Local to both the integrated circuits I put a filter capacitor of 100 nF.

My simulation demonstrates that parasitic inductance L create voltage spikes up to 500 mV close to the ground signal of the victim integrated circuits.

I attached the maximum low-level input voltage data of ONSEMI 74HC04: it's 900 mV

We have 400 mV of noise margin that is too low.

Please note how I measure the voltage spikes: I put the negative probe of the scope, local to the ground signal of the the victim integrated circuits.

I also simulated the case where the NMI signal is pulled-high. There's a small ring of 10 mV on the VCC.

• Your assumed $V_{IL}$ is not universal to all 5V CMOS inputs, much less all CMOS logic inputs. If I am designing a processor with a dedicated, active-low input I can ratio the transistors to provide a better noise margin in either direction. And this doesn't seem to answer the original question at all: why is NMI pulled high? Apr 1 at 11:43
• NMI active low was introduced some time in the 70's where Silicon technology allowed to build RTL and TTL circuits only and noise margins where very important. Nobody changed NMI active high since then. My answer is correct. Apr 1 at 12:02
• But nobody asked "Why is NMI active low?" And while your answer may be correct it is not necessary relevant. Apr 1 at 12:45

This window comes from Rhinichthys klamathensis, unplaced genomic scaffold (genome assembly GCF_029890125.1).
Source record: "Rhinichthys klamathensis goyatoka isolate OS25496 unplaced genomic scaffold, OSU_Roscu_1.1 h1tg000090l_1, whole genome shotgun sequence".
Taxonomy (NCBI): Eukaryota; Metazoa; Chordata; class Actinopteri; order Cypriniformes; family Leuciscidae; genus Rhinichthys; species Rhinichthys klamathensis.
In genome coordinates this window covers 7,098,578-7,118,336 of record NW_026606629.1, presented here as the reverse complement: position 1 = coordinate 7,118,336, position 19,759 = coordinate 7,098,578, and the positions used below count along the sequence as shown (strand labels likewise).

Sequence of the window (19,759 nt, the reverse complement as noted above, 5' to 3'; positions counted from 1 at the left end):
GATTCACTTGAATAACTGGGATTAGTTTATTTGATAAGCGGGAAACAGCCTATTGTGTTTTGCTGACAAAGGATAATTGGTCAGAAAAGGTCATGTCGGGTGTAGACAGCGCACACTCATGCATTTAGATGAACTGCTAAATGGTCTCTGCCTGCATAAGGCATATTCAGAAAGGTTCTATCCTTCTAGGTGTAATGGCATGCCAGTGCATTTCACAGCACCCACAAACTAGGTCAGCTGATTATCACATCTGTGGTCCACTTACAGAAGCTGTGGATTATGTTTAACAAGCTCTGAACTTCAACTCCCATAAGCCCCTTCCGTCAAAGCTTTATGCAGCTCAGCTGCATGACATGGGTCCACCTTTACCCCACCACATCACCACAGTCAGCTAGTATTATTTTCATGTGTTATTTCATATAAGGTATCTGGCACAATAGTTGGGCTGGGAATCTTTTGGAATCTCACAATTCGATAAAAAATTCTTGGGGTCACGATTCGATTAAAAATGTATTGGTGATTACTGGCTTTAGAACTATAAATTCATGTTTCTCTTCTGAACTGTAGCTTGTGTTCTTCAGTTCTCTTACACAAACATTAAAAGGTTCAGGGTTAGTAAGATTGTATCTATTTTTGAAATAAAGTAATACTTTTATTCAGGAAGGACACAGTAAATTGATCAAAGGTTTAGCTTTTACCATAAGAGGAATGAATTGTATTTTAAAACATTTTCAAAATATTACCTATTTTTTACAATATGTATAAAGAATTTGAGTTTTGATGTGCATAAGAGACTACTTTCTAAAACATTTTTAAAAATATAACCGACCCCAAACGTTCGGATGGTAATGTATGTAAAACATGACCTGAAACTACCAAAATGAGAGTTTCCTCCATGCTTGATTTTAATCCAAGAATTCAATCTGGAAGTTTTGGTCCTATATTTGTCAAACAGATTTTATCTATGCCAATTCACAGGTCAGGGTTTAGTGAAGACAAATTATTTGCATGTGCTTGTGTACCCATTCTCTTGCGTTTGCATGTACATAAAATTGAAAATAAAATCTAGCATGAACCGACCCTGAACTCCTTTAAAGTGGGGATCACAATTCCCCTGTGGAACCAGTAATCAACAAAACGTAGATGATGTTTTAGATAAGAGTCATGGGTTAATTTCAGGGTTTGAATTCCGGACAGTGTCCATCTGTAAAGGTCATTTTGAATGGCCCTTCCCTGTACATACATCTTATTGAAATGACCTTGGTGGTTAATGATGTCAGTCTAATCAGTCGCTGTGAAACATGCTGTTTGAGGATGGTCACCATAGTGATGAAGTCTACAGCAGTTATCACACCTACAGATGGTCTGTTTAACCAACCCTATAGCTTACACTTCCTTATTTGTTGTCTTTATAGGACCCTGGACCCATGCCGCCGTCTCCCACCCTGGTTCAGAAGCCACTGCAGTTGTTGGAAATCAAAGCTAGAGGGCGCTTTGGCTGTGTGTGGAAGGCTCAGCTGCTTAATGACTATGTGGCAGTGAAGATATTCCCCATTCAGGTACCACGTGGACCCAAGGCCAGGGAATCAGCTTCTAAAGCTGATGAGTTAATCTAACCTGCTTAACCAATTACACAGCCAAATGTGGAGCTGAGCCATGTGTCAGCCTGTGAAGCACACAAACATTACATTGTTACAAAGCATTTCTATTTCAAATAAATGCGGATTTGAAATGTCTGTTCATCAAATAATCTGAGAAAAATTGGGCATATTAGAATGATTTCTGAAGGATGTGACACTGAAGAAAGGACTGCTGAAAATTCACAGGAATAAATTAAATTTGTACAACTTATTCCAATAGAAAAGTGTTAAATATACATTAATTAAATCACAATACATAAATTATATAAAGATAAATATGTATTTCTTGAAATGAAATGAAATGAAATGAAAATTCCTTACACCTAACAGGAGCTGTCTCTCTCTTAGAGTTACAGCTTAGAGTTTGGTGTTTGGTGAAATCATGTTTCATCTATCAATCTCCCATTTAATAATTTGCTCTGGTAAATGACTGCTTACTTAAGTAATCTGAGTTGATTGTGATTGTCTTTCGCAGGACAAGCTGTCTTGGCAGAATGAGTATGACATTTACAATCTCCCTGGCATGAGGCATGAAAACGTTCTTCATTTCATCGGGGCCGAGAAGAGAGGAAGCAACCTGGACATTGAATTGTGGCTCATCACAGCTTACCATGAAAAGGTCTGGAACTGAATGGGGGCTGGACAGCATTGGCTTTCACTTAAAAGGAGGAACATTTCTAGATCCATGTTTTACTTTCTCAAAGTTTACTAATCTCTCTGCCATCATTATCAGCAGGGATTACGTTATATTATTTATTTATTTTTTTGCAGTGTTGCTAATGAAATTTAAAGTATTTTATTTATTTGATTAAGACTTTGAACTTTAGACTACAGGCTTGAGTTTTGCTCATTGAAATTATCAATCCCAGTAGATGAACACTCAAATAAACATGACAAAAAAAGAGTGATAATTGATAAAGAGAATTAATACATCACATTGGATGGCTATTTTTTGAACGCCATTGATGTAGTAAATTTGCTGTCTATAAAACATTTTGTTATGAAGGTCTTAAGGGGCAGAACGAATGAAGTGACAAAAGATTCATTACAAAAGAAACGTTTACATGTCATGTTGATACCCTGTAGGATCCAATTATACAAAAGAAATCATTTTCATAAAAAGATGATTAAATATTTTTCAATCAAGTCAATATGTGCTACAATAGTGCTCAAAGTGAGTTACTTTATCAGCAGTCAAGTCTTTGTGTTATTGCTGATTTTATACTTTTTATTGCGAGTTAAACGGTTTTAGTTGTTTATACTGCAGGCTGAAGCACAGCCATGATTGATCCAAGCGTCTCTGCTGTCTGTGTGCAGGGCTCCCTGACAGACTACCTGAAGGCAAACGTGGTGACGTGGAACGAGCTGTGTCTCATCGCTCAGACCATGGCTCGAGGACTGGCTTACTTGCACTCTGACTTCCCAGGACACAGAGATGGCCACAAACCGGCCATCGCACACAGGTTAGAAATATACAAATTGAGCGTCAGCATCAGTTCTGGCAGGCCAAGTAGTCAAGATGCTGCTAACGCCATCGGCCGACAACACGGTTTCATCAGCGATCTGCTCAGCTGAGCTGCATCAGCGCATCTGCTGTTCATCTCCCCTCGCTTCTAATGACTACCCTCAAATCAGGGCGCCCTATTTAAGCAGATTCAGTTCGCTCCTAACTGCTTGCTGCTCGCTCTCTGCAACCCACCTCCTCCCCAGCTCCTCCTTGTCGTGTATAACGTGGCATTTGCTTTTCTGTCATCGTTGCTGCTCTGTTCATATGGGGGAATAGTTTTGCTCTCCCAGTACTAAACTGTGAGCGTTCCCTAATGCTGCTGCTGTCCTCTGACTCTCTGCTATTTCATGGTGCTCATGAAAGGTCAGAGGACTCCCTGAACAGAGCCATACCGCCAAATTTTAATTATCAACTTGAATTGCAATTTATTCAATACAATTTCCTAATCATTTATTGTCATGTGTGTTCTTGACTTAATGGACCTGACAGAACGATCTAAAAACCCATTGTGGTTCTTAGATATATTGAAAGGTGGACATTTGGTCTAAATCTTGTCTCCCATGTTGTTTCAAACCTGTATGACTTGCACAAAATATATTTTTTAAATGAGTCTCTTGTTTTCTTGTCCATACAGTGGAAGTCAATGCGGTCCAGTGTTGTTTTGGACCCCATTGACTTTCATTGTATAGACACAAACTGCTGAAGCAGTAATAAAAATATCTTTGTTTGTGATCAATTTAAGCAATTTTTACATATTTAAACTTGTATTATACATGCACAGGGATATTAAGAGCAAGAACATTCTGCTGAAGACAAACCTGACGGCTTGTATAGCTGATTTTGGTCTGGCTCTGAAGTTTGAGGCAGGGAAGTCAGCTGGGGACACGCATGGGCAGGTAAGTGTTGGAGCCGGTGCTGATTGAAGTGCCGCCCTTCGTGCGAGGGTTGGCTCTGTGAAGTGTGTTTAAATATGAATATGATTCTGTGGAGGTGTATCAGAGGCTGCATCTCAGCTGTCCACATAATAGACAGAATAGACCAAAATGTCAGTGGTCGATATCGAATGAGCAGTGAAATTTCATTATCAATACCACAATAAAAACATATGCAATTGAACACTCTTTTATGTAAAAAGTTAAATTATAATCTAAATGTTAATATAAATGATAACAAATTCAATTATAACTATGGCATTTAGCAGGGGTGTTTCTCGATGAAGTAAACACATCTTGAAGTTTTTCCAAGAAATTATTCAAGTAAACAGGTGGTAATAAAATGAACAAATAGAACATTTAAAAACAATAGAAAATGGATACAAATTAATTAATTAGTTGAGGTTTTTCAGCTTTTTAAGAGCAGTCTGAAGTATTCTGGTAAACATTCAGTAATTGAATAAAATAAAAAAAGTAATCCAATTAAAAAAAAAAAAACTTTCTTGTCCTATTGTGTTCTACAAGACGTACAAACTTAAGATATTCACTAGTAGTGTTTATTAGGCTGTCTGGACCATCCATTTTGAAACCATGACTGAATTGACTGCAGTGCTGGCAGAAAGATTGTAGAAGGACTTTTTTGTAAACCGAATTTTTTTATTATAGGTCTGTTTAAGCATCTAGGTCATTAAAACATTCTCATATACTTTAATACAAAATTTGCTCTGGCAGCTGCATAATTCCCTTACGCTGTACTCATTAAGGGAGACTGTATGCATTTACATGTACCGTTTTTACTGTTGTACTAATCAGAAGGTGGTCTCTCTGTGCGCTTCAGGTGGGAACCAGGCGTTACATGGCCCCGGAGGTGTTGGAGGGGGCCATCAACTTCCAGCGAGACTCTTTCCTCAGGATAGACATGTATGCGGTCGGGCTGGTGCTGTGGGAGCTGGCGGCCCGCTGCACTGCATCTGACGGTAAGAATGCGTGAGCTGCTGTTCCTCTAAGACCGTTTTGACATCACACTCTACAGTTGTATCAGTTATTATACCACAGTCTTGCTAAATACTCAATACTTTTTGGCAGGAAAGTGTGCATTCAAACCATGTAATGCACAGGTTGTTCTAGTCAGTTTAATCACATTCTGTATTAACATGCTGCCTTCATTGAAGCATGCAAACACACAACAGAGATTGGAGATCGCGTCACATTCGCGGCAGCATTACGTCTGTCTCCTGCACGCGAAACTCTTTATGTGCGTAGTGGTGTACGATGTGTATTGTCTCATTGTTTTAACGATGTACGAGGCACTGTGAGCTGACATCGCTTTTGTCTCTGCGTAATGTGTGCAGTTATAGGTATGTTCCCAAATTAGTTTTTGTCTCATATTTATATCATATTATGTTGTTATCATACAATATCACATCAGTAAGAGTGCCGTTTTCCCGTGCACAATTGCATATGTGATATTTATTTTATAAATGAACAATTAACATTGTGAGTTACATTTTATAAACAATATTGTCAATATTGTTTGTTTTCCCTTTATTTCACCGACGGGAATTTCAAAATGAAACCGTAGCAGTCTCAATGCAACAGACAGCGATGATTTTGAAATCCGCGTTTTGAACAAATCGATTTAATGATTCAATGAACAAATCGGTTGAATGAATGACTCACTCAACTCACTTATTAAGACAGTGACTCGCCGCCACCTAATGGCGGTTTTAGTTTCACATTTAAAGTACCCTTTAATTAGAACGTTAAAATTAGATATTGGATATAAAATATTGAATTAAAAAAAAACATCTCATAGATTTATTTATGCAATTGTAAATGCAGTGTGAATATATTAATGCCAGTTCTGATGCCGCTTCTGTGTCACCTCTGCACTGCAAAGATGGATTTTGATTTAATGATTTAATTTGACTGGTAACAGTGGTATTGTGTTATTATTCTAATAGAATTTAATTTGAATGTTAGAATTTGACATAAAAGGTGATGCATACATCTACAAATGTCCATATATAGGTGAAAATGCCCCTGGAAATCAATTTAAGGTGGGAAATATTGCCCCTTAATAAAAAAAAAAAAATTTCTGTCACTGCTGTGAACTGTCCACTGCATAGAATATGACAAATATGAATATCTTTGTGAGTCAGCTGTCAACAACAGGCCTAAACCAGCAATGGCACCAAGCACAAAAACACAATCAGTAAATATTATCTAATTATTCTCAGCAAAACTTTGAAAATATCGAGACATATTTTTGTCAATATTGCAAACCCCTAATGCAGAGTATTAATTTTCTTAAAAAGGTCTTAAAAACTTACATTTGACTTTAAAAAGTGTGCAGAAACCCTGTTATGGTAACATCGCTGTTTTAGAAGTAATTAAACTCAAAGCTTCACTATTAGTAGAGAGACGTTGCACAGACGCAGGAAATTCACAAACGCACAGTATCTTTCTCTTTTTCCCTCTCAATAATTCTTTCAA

• The question was "Why is NMI commonly pulled high on many ARM SoC schematics?". The answer is "NMI is pulled high since the '70s an all microprocessors because ground bounce is dangerous". I showed that in my answer. Apr 1 at 12:55

NMI is less sensitive to noise, if pulled high. The problem is the parasitic inductance of the PCB traces of the GND signal.

NMI is more sensitive to noise, if pulled down. You might receive spurious interrupts.

NMI is pulled high by an external resistor on 99.9 % of processor since 1970.

It's not pulled low because of ground bounces that happens on all boards.

Wikipedia:

In electronic engineering, ground bounce is a phenomenon associated with transistor switching where the gate voltage can appear to be less than the local ground potential, causing the unstable operation of a logic gate.

If the PCB traces of the GND signal are not wide and if the switching current is high, than the parasitic inductance may generate a ground bounce.

VCC/VDD are kept stable by a voltage regulator. If you know in advance that a voltage sag might occur on VCC/VDD, than you can increase the resistor value R1 and may be add a 1 nF capacitor C1.

• Doesn't "VCC bounce" happen at the same time as "ground bounce"? Mar 29 at 17:23